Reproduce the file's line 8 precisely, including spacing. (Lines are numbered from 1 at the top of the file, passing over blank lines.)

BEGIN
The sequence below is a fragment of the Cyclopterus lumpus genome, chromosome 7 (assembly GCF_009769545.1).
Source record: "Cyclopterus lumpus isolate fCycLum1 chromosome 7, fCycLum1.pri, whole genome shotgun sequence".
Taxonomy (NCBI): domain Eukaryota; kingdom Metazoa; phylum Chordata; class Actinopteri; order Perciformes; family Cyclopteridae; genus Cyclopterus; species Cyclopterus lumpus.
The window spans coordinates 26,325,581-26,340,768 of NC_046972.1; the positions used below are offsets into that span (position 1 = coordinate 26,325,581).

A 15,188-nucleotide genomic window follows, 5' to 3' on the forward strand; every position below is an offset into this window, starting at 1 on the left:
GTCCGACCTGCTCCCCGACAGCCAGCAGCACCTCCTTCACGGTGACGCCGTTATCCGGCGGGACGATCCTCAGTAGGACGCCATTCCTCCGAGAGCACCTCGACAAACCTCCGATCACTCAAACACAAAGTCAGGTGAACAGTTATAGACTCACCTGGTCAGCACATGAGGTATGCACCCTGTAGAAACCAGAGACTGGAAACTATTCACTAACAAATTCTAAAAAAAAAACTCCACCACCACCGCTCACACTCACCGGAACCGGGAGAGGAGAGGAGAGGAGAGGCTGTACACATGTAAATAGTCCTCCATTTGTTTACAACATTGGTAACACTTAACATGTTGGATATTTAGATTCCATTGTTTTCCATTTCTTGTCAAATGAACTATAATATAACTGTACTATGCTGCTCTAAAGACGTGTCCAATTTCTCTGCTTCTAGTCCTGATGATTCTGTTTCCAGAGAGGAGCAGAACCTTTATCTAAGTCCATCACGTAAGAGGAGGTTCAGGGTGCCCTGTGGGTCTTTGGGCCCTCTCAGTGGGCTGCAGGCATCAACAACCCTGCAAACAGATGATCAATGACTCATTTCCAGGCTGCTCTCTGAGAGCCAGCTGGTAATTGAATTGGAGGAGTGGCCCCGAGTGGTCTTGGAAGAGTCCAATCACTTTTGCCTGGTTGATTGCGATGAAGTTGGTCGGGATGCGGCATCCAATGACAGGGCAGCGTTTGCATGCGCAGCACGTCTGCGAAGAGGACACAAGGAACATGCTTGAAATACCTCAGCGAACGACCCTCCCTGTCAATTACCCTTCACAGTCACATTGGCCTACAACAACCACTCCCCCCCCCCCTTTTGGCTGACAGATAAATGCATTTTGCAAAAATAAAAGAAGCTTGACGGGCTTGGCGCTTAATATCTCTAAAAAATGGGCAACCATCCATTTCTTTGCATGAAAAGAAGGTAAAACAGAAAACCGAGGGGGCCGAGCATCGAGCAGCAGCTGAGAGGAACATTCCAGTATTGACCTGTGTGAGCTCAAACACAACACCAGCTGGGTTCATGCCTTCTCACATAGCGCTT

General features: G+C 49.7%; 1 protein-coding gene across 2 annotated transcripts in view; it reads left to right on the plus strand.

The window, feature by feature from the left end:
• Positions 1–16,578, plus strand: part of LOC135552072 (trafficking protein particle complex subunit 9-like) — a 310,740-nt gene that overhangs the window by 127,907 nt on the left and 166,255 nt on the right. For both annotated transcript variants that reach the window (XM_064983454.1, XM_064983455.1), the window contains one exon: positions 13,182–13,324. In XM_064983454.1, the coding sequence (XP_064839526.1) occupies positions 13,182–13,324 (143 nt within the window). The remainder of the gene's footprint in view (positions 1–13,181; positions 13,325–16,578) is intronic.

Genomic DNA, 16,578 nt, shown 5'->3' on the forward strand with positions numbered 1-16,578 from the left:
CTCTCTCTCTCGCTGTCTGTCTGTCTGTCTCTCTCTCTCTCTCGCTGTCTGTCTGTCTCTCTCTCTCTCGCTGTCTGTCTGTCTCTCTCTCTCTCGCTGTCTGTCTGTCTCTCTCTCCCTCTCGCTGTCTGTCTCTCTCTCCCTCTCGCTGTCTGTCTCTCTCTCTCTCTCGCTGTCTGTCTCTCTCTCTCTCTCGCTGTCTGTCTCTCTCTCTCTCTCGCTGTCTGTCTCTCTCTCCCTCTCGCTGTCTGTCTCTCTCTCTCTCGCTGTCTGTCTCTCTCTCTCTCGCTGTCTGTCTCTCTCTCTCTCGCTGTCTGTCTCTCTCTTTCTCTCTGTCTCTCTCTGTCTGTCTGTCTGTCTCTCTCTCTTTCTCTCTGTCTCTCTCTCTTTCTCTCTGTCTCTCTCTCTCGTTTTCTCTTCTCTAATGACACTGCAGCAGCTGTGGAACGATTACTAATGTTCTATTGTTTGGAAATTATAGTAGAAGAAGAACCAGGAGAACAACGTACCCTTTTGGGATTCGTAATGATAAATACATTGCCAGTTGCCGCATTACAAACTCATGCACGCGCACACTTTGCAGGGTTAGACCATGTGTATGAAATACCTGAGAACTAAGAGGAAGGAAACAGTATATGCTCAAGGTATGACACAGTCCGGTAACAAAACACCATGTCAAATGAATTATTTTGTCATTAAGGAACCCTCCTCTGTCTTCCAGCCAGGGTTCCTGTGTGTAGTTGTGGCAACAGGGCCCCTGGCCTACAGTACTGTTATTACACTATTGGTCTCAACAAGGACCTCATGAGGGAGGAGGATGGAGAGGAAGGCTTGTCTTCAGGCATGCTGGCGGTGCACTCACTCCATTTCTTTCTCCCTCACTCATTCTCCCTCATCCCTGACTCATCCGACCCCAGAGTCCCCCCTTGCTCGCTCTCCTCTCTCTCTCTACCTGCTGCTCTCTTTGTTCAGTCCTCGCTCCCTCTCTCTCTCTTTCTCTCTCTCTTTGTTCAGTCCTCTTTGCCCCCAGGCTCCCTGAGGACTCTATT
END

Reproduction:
The window, feature by feature from the left end: